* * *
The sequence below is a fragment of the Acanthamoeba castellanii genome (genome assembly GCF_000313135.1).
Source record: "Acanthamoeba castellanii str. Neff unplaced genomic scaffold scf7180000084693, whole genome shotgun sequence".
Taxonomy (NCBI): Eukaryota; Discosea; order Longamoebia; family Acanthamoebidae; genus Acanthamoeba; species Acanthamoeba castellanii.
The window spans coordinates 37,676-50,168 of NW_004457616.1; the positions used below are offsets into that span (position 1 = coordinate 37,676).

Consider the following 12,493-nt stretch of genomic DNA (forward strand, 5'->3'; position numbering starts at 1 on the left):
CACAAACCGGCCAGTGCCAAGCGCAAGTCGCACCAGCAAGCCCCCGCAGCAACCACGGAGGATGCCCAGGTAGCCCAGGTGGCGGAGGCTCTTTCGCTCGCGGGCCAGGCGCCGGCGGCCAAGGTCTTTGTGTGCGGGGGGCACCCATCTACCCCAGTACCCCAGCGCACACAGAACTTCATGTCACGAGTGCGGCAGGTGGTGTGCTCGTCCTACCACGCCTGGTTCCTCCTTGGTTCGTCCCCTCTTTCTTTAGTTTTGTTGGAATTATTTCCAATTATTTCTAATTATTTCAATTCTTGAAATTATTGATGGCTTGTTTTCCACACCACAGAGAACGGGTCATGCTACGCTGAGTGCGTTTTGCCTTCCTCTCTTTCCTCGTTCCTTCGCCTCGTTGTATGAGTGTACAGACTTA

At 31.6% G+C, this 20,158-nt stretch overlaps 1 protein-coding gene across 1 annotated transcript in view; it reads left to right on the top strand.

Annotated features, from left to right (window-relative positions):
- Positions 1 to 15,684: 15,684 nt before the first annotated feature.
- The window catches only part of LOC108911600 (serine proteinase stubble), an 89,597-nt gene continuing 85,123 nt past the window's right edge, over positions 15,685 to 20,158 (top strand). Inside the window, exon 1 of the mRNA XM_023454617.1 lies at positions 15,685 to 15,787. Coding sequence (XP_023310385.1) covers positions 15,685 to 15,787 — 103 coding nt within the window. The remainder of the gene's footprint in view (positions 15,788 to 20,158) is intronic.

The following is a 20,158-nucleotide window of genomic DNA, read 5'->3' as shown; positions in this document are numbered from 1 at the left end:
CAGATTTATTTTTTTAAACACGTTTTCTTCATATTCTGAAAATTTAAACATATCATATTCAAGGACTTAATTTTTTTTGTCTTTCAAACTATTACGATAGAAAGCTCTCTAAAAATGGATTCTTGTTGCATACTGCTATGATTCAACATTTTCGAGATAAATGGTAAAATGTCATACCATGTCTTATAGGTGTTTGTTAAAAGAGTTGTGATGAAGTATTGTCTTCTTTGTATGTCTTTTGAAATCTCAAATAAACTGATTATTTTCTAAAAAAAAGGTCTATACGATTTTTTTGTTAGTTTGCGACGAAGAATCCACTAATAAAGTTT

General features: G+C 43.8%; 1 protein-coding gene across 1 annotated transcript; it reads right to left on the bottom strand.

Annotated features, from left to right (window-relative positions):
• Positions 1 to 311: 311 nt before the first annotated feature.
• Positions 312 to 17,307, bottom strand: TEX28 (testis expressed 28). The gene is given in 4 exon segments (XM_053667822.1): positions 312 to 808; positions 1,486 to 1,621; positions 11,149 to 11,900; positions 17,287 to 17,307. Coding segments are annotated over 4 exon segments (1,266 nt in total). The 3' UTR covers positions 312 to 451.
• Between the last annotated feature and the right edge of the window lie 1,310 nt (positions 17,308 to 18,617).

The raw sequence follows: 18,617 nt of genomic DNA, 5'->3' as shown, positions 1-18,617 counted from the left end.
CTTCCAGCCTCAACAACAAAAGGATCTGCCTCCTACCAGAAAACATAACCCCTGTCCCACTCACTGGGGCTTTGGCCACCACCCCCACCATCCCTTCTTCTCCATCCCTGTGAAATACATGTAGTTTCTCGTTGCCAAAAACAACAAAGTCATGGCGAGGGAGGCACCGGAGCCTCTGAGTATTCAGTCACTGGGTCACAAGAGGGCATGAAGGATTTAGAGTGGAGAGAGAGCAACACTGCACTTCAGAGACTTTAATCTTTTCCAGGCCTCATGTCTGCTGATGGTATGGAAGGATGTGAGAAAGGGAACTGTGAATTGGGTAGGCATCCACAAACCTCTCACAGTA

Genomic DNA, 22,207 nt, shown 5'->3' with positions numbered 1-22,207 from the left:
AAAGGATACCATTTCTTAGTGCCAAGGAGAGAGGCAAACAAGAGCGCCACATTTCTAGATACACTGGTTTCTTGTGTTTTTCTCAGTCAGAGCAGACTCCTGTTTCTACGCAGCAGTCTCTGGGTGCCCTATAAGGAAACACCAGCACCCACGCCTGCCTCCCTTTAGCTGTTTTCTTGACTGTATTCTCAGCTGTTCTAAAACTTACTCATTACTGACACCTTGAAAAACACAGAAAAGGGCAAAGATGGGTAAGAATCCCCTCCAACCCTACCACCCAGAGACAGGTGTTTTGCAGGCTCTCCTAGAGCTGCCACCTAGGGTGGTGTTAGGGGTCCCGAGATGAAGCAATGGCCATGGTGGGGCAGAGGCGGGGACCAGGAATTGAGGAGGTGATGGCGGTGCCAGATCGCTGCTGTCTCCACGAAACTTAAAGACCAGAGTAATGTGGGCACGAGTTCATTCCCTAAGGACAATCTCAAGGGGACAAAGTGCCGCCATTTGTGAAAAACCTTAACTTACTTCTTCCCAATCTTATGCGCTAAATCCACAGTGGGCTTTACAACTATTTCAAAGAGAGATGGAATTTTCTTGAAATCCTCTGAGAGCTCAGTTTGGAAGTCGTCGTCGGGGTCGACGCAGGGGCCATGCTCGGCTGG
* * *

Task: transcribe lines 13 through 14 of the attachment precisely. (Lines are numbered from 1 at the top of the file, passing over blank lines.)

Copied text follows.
General features: G+C 43.8%; 1 protein-coding gene across 1 annotated transcript; it reads right to left on the bottom strand.

Annotated features, from left to right (window-relative positions):